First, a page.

The Japanese government at a cabinet meeting Tuesday adopted a bill for revising the law on stabilizing the employment of elderly people to urge companies to make efforts for helping their employees secure jobs until the age of 70.
The legislation is aimed at promoting the employment of elderly people who have desires and abilities to work and increasing the number of those who support the country's social security system amid the rapid graying of its population.
The revised law will go into effect in April 2021 if it is approved at the ongoing regular session of the Diet, the country's parliament.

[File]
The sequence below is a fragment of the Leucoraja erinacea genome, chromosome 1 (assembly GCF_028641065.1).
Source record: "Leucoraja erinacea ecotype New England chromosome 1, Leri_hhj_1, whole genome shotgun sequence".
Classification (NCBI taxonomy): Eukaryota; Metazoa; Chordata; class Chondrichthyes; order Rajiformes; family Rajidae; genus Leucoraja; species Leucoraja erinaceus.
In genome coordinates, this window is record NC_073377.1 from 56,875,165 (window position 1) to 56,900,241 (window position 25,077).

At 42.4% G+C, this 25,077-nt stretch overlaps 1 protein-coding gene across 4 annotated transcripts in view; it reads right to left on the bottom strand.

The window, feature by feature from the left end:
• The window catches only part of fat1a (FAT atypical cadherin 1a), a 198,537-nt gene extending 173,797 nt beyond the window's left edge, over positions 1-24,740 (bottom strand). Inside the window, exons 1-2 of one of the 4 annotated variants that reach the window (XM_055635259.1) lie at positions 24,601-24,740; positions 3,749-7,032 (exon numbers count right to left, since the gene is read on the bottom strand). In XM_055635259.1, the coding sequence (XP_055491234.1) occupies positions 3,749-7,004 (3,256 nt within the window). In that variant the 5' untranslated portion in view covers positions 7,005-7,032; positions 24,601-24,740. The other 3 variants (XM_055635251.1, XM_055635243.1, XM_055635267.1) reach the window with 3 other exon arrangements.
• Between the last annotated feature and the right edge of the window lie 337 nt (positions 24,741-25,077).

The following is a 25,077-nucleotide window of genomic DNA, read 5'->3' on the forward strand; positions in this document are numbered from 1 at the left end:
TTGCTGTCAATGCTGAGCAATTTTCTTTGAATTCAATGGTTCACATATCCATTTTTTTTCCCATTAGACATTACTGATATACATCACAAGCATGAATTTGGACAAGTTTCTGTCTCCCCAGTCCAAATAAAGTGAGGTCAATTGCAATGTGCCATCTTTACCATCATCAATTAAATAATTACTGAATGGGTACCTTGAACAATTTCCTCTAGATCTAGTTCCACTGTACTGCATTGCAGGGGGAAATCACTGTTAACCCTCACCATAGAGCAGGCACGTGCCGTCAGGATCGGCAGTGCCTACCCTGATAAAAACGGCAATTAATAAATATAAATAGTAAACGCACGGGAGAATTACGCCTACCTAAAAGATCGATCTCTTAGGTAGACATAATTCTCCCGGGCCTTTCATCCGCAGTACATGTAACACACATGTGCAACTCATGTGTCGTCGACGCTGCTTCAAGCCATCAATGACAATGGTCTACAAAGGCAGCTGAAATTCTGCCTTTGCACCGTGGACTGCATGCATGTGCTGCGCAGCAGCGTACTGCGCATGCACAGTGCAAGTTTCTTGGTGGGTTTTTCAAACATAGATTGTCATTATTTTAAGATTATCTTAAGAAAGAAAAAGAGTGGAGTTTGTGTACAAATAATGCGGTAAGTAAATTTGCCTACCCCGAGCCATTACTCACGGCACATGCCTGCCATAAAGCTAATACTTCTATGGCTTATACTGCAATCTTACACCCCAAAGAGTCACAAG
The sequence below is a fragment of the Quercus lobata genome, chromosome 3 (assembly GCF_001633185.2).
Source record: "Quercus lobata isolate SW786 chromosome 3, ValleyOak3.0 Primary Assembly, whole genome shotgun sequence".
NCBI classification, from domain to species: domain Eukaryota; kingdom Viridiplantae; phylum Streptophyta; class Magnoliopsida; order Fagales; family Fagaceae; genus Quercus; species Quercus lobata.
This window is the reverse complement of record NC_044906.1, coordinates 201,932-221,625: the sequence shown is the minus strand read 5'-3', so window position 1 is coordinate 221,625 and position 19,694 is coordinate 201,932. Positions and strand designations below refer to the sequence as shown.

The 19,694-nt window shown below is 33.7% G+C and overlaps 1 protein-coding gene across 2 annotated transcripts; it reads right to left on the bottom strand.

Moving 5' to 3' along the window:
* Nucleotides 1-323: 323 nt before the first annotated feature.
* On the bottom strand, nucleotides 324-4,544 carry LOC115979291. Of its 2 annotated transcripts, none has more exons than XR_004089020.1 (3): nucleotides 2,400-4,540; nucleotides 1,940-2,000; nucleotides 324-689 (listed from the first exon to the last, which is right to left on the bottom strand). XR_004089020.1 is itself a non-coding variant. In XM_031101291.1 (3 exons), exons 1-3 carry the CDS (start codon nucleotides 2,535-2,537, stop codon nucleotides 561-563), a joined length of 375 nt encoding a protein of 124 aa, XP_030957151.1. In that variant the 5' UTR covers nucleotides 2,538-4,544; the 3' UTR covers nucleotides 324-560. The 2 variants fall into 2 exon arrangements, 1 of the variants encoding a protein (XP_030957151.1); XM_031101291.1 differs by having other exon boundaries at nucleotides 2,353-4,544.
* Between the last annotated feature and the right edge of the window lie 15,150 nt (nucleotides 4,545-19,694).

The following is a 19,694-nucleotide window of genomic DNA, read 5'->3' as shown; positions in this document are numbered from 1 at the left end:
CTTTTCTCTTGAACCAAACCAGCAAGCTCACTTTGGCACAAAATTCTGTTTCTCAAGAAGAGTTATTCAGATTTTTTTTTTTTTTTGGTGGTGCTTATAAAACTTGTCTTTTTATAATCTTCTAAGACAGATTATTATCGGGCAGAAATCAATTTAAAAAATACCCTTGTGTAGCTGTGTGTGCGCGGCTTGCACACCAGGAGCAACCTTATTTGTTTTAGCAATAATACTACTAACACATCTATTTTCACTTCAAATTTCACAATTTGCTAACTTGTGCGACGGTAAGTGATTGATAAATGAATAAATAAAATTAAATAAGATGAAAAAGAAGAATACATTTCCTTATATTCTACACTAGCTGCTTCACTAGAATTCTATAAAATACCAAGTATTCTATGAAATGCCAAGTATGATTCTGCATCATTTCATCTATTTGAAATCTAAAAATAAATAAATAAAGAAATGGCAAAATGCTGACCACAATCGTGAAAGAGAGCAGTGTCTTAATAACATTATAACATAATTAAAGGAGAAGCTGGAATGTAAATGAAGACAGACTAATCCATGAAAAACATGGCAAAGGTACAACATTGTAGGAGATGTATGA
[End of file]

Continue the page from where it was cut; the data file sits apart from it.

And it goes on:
Under the revised law, companies will be asked to abolish or push back the retirement age, or take such options as supporting elderly employees' entrepreneurship or their social contribution activities.
The bill also calls for improving the worker compensation system to make it easier for people having multiple jobs to receive benefits.
It is also designed to make the certification of work-related death or mental illness for such people easier by comprehensively taking into account such factors as work hours and workloads at different workplaces.